Visiting a Courthouse
Tens of thousands of people visit Maine courthouses every year. The Judicial Branch's first priority is to provide a safe, secure, and comfortable environment and to ensure that our court facilities are accessible to all.
Every person entering a courthouse is required to go through security screening. Most courthouses are equipped with scanners. If so, you will be asked to:
- Empty your pockets, remove large metal jewelry and belts as instructed and place contents in the container provided;
- Place overcoats, purses, briefcases, backpacks, parcels, and other items on the scanner belt; and
- Walk through the metal detector.
During the COVID-19 pandemic, everyone entering a courthouse will be asked two questions. If the answer is yes to either question, entry will be denied and a phone number will be provided for assistance.
- Are you experiencing symptoms related to COVID-19?
- Have you tested positive for COVID-19 or been advised to self-quarantine in the last 5 days?
Not permitted in the courthouse
- Weapons of any kind, including firearms, ammunition, knives, or explosive devices;
- Any object, implement or tool that could be hazardous in the courthouse;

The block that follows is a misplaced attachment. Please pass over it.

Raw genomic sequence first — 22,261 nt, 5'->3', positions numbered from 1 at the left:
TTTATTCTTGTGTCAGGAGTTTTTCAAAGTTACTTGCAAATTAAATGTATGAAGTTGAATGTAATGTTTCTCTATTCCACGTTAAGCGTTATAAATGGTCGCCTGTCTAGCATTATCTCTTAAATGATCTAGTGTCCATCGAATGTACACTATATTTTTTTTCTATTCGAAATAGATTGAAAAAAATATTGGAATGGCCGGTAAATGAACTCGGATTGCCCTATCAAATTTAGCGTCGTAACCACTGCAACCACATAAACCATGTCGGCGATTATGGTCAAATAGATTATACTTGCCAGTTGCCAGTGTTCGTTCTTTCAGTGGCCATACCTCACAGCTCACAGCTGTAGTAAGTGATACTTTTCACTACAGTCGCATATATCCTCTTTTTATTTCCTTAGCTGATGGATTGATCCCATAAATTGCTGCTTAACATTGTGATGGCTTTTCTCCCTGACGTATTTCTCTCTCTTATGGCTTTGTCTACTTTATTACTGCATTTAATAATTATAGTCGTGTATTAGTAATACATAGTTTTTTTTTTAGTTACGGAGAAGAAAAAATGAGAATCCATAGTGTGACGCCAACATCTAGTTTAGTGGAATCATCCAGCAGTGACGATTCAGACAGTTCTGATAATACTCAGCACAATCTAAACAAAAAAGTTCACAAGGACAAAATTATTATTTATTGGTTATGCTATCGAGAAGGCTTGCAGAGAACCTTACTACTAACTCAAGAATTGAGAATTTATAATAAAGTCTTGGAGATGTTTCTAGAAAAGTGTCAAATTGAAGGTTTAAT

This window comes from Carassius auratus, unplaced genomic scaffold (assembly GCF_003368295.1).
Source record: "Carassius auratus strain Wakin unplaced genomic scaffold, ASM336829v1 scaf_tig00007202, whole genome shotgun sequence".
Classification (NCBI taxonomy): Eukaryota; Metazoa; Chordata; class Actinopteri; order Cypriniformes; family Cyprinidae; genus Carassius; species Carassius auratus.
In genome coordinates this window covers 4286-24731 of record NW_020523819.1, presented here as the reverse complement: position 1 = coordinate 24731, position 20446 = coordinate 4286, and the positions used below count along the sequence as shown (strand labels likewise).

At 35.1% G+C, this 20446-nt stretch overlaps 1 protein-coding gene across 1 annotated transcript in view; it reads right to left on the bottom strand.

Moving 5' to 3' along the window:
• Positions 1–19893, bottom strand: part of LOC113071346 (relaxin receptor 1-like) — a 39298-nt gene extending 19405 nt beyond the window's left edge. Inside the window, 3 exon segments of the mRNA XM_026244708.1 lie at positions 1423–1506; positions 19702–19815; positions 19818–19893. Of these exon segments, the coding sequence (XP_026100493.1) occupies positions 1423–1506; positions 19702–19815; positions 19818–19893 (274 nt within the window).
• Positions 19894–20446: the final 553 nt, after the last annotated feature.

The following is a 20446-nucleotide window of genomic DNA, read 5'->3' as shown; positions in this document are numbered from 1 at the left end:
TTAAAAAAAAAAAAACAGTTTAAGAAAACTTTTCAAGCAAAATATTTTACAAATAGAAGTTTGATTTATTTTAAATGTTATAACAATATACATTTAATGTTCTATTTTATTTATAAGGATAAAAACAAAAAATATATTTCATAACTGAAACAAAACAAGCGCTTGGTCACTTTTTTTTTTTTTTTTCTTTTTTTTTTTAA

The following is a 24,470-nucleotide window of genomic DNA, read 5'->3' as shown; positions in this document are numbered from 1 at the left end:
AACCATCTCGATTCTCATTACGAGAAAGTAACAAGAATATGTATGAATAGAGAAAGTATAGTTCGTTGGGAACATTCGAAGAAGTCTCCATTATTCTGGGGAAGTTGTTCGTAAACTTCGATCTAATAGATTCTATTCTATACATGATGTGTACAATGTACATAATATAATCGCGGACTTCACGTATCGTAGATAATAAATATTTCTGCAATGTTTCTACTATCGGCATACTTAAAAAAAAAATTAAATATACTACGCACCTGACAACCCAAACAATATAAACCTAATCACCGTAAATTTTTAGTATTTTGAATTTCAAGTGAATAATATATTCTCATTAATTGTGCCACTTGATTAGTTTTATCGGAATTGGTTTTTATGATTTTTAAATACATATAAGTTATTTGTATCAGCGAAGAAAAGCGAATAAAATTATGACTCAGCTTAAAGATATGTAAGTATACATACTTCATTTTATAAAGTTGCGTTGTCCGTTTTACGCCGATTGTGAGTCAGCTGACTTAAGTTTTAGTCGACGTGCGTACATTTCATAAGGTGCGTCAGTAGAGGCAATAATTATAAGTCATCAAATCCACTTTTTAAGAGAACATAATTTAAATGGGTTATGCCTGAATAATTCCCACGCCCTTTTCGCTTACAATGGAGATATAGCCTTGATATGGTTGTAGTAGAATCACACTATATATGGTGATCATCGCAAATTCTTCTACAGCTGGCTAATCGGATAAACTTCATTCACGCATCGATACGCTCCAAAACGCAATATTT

- Smoking and use of tobacco products;
- Use of alcohol, cannabis, or illegal drugs; and
- Pets or animals (with the exception of service animals).
The courthouse clerk's office provides many services, including:
- Information on a case you may be involved in, including dates of upcoming court events;
- The ability to accept court papers, filing fees, and fine payments;
- Court forms;
- Legal information guides;
- A "language line" at the clerk's office to assist limited English proficient (LEP) people;
- Assistive listening devices and assistance for individuals with disabilities;
- Notary service for signatures; and
- Information on how to find a lawyer and legal assistance.
Court clerks are dedicated to providing the best possible service to the public, but clerks and other Judicial Branch employees not allowed to give legal advice.
Legal assistance at the courthouse
Brief, free consultation with a volunteer lawyer is available for individuals who cannot afford a lawyer at some courthouses. For dates, locations, and more information, see Courthouse Assistance Projects.
If you are coming for a court case
These tips will help improve your experience
- Make sure you know where the courthouse and parking are located ahead of time and plan accordingly. Parking is limited at some courthouses.
- Be on time for your case.
- Dress appropriately.
- Don't bring young children into the courtroom or leave children unattended.
- Don't bring food or drink into the courtroom.
- Turn off or mute your cell phone in the courtroom.
- Stand when the judge enters the courtroom and remain standing until directed to be seated and stand when the judge exits the courtroom.
- Address the court as "judge" or "your honor."
- Address opposing parties, counsel, witnesses, and court staff as "Mr.," "Mrs.," "Ms.," "Miss," and "Dr."
- Do not approach the judge's bench without permission.
- Do not interrupt the judge or others while they are speaking. You will have a chance to speak when it is your turn.
All courthouses offer public waiting areas, restrooms, and public wi-fi.
Some courthouses have lactation rooms for nursing mothers.
Find a court location